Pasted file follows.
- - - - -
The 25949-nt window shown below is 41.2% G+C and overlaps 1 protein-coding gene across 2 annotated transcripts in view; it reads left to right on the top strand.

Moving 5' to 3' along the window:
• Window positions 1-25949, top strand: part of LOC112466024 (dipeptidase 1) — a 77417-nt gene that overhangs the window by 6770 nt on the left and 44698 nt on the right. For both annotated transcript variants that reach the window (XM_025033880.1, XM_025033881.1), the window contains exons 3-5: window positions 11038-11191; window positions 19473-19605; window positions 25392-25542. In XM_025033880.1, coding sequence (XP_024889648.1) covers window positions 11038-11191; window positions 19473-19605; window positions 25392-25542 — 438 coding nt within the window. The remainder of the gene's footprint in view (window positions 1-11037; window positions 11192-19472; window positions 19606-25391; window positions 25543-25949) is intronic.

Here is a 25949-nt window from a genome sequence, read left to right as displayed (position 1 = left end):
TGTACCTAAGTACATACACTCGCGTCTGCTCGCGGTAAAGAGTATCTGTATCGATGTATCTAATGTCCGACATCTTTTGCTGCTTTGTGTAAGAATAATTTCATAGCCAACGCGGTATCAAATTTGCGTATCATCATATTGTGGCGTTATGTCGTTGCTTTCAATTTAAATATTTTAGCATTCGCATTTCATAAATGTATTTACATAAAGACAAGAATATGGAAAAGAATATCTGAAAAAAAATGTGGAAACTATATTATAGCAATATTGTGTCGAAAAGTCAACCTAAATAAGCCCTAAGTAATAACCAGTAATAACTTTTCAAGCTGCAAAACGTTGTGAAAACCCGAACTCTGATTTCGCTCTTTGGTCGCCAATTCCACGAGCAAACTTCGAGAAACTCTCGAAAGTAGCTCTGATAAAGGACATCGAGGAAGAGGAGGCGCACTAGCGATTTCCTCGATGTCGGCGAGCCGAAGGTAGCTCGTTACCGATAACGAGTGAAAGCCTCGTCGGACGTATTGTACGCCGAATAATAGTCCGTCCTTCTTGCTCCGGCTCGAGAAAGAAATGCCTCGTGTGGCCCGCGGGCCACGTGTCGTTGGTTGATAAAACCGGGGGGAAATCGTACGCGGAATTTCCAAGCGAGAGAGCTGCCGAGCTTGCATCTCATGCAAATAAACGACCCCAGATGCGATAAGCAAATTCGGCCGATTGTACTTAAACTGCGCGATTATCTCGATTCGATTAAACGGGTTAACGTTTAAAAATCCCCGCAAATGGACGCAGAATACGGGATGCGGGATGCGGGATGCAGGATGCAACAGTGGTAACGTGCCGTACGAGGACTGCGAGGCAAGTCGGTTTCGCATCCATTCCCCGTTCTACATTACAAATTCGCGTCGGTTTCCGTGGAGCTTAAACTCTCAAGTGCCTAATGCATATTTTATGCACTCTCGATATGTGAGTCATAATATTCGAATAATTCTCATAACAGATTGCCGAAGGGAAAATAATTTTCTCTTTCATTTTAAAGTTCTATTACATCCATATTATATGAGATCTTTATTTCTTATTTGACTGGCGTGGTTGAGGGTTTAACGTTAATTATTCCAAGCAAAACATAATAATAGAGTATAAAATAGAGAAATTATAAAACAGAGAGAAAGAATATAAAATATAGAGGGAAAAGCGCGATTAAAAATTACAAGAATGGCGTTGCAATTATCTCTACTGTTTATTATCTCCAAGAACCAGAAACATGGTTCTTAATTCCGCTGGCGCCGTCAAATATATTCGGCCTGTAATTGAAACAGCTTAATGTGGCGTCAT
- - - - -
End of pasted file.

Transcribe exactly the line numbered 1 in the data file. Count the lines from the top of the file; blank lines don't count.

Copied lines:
The 25949-nt window shown below is 41.2% G+C and overlaps 1 protein-coding gene across 2 annotated transcripts in view; it reads left to right on the top strand.